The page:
Needlepoint is the oldest form of canvas work. This traditional technique was an expensive and fashionable style in its time that rose in popularity throughout Europe in the 16th century as the invention of the steel needle allowed woven tapestry like pieces to be created by hand. The upholstery, fastened with brass nails, would cover most of the chair’s frame.


The earliest needlepoint design in the Louis XIV throne chair would have been a composition of arabesques in the most popular colors of the day, yellow, red, brown, and blue.



Needlepoint Heaven!! I will take the magnificent Louis XIV throne chair on the right. The other chairs are lovely too and are from the later centuries.

Buck County Estate Traders

Poor heating systems in houses made the warm wool needlepoint upholstery even more desirable.


Sometimes the needlepoint pattern would mimic a Verdure tapestry.



via Pinterest

 The needlepoint back and seat cover of this chair is all hand made in exquisite colors of pale gold, salmon, green, and blue. The chair back features a popular design element of a medieval couple in a cartouche.


via Pinterest

This throne chair has been upholstered in the popular The Lady and the Unicorn (La Dame à la licorne) pattern. This is the modern name given to a series of six tapestries woven in Flanders from designs drawn in Paris in the late fifteenth century. The collection is on display in the Musée national du Moyen Âge and often is considered one of the greatest works of art of the European Middle Ages.


Joy de Rohan-Chabot restored her family’s 15th century French château. The image shows two needlepoint armchairs on either side of the sofa. These chairs just seem to ramp up the historic feel of a space.


Under Louis XIII and XIV halls were massive, lavishly decorated and very formal and the armchairs were very thronelike. In the latter part of the reign of Louis XIV as the style started to soften and the transition to more fluid forms became popular, straight lines gave way to curves. The new legs were called Os de mouton" (sheep bone in French). 


The graceful shape of the chair legs is literally based on the legs of a lamb. 

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During the 17th-century, the Os de Mouton (os duh moo-ton) needlepoint armchair filled many grand chateaus across the French countryside.


This high back needlepoint throne armchair sitting by the fireplace retains the base and mutton bone stretchers that are the quintessential element of the Os de Mouton style.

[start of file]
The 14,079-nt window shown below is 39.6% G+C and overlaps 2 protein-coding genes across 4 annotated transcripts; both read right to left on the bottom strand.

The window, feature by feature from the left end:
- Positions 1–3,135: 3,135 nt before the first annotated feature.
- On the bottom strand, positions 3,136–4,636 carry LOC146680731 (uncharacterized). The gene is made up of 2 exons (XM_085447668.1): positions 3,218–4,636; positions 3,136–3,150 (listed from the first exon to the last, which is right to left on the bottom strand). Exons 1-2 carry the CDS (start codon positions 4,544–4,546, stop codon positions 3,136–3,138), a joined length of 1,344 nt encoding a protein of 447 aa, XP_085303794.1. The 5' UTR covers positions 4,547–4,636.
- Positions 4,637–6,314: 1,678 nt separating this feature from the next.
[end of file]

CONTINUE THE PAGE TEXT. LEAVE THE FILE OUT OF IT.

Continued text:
Lindsay Dobson


Up until the 18th century, professional embroiderers had been attached to a court, a guild, or a wealthy family. However in the late 18th century, many embroiderers opened their own shops to sell supplies as well as needlepoint kits. Women learned to needlepoint and many of the chairs we buy today are the results of their handiwork.

Museumize

The Louis XIV throne chairs are beautiful additions to the old world style home.

via Pinterest

Pair of walnut highbacked armchairs having exquisitely embroidered needlepoint upholstery.

These chairs are often seen in pairs flanking entrances or as fireplace or library chairs. Some of the chairs had a finial as embellishment underneath the seat.


An antique throne chair from the Renaissance Revival of the 19th century.... 1850-1880.

This Louis XIV high backed armchair has been covered in velvet with a fabulous needlepoint back. Another lovely way to upholster a chair of this kind.


Designer Timothy Corrigan with a Louis XIV throne chair. via architecturaldigest.com  I love to see them sitting on hardwood floors, Aubusson carpets, Orientals and even old world black and white harlequin floors. 


The English admired the high backed needlepoint chairs as well.


During this period needlework was used for upholstery in both France and England. When William III and Mary II came to the English throne he brought many Huguenot refugees from France. Their influence was felt as they went to work for London cabinetmakers and designers.


I love the profile of the Louis XIV throne chair!


Tudor interiors were often beautifully decorated with tapestries, embroidery, carpets, and fabrics. The Louis XIV armchair fits right into that style interior.


Needlepoint throne chairs look great accompanying a desk. The taste for 18th century French decorative arts never disappeared and continued to be admired and collected even after the French Revolution. 



Legs on English Louis XIII needlepoint throne chairs were usually of the Flemish scroll style. This leg style emerged in the latter half of the 17th century and is usually found in late Baroque styles like Restoration and William and Mary.

via Pinterest

Also spiral twist and barley twist legs were popular on early French and English needlepoint high backed armchairs.


The throne style armchair still mixes well with later Louis XV and XVI style chairs.


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Louis XIV needlepoint throne armchairs are gorgeous in a living or sitting room.........


and will make an elegant addition to a family room or library for curling up in and reading a good book about the French Renaissance. Actually these large and comfortable chairs look great anywhere you want to add a bit of old world flavor.


Regal as they may be, these same chairs can be incorporated in today's old world, traditional, and even modern interiors as well.



If you enjoy bringing antique elements into your home you won't be disappointed with the purchase of a Louis XIV needlepoint clad chair.

These antique needlepoint throne chairs integrate really well with a French Provincial or French farmhouse look........ 

via Pinterest

and will instantly give your home a historical feel.


Another highly decorative Louis XIV throne chair with needlepoint upholstery gives the room an instant royal ambience......


and allows you to step into a world of days gone by.



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This blog post was published by Lisa Farmer


In the event that I have not credited the correct source of an image, please contact me at lisafarmerdesigns46@yahoo.com and I will be glad to correct it.